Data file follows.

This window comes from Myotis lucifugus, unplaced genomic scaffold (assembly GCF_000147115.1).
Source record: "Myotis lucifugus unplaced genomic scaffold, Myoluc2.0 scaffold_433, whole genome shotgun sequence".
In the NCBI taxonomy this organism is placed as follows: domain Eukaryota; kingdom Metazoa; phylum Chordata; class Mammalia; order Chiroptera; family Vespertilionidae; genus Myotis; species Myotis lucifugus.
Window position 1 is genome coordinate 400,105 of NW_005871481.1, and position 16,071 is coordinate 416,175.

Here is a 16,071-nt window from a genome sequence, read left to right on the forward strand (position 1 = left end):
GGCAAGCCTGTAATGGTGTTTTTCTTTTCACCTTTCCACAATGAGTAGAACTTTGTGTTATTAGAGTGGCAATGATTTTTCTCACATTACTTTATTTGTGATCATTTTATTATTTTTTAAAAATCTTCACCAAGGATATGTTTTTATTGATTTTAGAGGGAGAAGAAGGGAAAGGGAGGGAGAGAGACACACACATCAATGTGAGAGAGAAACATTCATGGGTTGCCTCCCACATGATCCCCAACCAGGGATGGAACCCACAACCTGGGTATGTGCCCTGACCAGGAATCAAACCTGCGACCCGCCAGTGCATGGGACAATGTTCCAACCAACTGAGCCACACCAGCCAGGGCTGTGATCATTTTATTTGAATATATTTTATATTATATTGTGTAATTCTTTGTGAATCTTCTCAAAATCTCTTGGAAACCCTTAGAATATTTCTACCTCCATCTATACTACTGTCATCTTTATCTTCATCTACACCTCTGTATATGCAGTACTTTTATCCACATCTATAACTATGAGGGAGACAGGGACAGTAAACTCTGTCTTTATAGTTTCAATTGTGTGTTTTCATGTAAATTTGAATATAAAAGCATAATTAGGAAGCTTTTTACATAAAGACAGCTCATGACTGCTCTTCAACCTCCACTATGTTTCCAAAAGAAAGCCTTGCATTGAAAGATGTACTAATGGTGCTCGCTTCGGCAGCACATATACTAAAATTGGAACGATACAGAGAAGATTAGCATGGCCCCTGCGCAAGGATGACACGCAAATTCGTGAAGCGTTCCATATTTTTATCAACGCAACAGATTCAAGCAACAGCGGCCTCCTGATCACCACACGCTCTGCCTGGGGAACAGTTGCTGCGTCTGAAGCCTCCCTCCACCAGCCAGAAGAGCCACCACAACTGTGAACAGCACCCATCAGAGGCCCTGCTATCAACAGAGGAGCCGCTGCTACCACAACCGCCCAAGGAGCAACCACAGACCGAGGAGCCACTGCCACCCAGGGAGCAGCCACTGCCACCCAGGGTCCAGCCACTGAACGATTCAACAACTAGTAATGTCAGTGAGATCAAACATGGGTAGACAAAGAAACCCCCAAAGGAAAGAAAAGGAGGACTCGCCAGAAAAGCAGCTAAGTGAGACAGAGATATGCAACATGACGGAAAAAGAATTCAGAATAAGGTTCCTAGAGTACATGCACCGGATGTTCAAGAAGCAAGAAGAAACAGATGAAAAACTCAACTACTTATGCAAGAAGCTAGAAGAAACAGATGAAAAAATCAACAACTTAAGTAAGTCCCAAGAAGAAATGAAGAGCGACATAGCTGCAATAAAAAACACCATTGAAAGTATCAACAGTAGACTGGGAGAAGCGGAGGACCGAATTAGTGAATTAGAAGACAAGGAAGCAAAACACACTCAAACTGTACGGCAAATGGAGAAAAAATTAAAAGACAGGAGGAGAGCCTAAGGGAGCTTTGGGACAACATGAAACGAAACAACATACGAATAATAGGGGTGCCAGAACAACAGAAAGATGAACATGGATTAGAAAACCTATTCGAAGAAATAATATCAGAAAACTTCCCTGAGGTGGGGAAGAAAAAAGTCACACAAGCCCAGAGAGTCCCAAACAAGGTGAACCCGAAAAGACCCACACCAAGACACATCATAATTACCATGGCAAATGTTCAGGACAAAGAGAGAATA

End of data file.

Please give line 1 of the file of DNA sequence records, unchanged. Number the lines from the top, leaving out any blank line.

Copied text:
This window comes from Myotis lucifugus, unplaced genomic scaffold (assembly GCF_000147115.1).